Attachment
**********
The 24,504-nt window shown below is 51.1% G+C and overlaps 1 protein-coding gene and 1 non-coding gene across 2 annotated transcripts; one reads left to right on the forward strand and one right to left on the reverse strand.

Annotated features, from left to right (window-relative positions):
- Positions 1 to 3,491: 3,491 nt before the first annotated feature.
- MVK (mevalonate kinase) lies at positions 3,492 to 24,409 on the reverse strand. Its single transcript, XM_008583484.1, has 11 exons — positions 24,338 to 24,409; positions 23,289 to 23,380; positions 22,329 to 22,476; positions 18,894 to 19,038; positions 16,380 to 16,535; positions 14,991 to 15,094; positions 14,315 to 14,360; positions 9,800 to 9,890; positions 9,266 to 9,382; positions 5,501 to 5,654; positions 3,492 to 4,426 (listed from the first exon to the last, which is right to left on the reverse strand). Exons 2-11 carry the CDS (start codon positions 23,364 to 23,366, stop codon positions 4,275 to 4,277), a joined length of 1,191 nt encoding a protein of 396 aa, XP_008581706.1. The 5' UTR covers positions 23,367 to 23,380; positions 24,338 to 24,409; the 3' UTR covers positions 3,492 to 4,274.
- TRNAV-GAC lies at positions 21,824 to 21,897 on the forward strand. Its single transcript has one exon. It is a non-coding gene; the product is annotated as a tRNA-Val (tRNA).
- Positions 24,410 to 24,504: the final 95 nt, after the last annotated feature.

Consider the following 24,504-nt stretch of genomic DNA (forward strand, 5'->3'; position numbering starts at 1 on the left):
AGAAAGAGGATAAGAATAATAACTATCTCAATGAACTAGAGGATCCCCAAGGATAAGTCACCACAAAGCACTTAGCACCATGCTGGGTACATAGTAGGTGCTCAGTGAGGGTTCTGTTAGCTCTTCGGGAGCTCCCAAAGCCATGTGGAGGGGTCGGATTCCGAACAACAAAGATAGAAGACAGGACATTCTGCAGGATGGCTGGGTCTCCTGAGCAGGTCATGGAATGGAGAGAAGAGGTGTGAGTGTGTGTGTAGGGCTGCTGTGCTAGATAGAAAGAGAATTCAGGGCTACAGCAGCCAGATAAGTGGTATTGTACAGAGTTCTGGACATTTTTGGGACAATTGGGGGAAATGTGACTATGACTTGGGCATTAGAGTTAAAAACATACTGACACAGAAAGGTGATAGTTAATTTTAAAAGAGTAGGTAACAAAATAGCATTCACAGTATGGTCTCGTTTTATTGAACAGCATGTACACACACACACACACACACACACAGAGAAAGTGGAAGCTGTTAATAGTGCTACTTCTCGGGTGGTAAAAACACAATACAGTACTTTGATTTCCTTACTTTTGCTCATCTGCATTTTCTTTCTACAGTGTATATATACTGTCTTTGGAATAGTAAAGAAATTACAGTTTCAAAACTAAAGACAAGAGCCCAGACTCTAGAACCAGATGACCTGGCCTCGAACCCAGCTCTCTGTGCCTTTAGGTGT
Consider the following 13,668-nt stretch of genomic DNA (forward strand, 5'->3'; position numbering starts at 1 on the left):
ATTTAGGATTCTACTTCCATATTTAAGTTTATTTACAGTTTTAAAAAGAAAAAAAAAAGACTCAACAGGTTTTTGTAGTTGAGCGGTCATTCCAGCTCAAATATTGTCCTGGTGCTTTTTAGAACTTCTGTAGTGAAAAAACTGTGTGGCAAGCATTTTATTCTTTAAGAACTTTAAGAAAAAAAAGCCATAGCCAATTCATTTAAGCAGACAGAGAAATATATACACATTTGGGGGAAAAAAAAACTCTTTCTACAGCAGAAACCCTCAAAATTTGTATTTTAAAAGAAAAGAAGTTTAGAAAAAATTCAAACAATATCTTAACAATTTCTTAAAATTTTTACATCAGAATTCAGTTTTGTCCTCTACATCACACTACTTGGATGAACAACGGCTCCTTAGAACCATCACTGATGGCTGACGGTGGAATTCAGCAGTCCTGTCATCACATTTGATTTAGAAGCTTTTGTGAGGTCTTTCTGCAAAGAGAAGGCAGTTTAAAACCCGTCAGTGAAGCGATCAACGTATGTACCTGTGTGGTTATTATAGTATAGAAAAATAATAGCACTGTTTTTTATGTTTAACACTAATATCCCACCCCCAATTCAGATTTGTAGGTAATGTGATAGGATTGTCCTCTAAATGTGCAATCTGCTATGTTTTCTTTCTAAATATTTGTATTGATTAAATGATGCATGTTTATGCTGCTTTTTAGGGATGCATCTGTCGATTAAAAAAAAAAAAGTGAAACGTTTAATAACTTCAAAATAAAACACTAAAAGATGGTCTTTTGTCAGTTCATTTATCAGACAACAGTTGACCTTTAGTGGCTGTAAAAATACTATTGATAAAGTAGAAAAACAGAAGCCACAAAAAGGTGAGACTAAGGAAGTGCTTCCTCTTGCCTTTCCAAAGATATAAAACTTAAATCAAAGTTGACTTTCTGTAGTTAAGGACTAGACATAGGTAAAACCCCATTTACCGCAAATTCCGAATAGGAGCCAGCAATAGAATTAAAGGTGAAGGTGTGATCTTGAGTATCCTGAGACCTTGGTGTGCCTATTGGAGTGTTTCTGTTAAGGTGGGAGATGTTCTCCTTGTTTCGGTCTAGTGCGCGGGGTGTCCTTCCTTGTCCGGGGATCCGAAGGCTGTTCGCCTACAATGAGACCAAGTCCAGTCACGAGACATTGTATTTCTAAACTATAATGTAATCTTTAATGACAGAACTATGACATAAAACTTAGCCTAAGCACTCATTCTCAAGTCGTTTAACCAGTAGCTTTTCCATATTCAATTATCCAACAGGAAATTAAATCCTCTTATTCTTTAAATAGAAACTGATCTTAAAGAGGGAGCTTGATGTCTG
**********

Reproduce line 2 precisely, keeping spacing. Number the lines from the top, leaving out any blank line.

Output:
Annotated features, from left to right (window-relative positions):